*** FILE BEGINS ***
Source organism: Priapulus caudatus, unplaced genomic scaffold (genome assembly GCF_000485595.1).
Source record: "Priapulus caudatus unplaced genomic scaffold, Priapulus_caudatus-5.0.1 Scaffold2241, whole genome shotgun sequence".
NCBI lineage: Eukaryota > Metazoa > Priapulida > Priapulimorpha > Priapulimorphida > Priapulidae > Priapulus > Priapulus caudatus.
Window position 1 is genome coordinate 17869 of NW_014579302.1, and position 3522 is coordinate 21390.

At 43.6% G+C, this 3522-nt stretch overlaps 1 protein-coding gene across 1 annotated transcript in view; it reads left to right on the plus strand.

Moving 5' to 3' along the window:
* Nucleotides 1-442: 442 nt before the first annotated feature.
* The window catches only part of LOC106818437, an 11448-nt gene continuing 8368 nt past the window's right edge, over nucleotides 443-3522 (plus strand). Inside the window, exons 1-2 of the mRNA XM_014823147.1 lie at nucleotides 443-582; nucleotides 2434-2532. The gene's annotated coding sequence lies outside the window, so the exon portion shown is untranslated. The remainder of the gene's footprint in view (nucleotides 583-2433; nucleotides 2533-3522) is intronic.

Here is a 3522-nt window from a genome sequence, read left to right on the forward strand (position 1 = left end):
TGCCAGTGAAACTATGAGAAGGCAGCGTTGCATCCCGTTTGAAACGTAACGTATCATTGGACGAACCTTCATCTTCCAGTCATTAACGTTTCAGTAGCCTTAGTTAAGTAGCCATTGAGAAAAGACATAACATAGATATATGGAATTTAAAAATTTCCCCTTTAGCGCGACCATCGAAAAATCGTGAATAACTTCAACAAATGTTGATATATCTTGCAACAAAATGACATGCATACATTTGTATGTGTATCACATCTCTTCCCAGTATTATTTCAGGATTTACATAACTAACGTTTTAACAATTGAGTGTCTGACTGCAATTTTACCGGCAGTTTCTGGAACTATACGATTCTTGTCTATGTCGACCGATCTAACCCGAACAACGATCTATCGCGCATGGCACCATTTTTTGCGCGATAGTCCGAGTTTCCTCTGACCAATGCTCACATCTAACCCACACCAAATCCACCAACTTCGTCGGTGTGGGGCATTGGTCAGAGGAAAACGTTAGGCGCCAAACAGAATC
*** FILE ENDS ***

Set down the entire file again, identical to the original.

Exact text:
Source organism: Priapulus caudatus, unplaced genomic scaffold (genome assembly GCF_000485595.1).
Source record: "Priapulus caudatus unplaced genomic scaffold, Priapulus_caudatus-5.0.1 Scaffold2241, whole genome shotgun sequence".
NCBI lineage: Eukaryota > Metazoa > Priapulida > Priapulimorpha > Priapulimorphida > Priapulidae > Priapulus > Priapulus caudatus.
Window position 1 is genome coordinate 17869 of NW_014579302.1, and position 3522 is coordinate 21390.

At 43.6% G+C, this 3522-nt stretch overlaps 1 protein-coding gene across 1 annotated transcript in view; it reads left to right on the plus strand.

Moving 5' to 3' along the window:
* Nucleotides 1-442: 442 nt before the first annotated feature.
* The window catches only part of LOC106818437, an 11448-nt gene continuing 8368 nt past the window's right edge, over nucleotides 443-3522 (plus strand). Inside the window, exons 1-2 of the mRNA XM_014823147.1 lie at nucleotides 443-582; nucleotides 2434-2532. The gene's annotated coding sequence lies outside the window, so the exon portion shown is untranslated. The remainder of the gene's footprint in view (nucleotides 583-2433; nucleotides 2533-3522) is intronic.

Here is a 3522-nt window from a genome sequence, read left to right on the forward strand (position 1 = left end):
TGCCAGTGAAACTATGAGAAGGCAGCGTTGCATCCCGTTTGAAACGTAACGTATCATTGGACGAACCTTCATCTTCCAGTCATTAACGTTTCAGTAGCCTTAGTTAAGTAGCCATTGAGAAAAGACATAACATAGATATATGGAATTTAAAAATTTCCCCTTTAGCGCGACCATCGAAAAATCGTGAATAACTTCAACAAATGTTGATATATCTTGCAACAAAATGACATGCATACATTTGTATGTGTATCACATCTCTTCCCAGTATTATTTCAGGATTTACATAACTAACGTTTTAACAATTGAGTGTCTGACTGCAATTTTACCGGCAGTTTCTGGAACTATACGATTCTTGTCTATGTCGACCGATCTAACCCGAACAACGATCTATCGCGCATGGCACCATTTTTTGCGCGATAGTCCGAGTTTCCTCTGACCAATGCTCACATCTAACCCACACCAAATCCACCAACTTCGTCGGTGTGGGGCATTGGTCAGAGGAAAACGTTAGGCGCCAAACAGAATC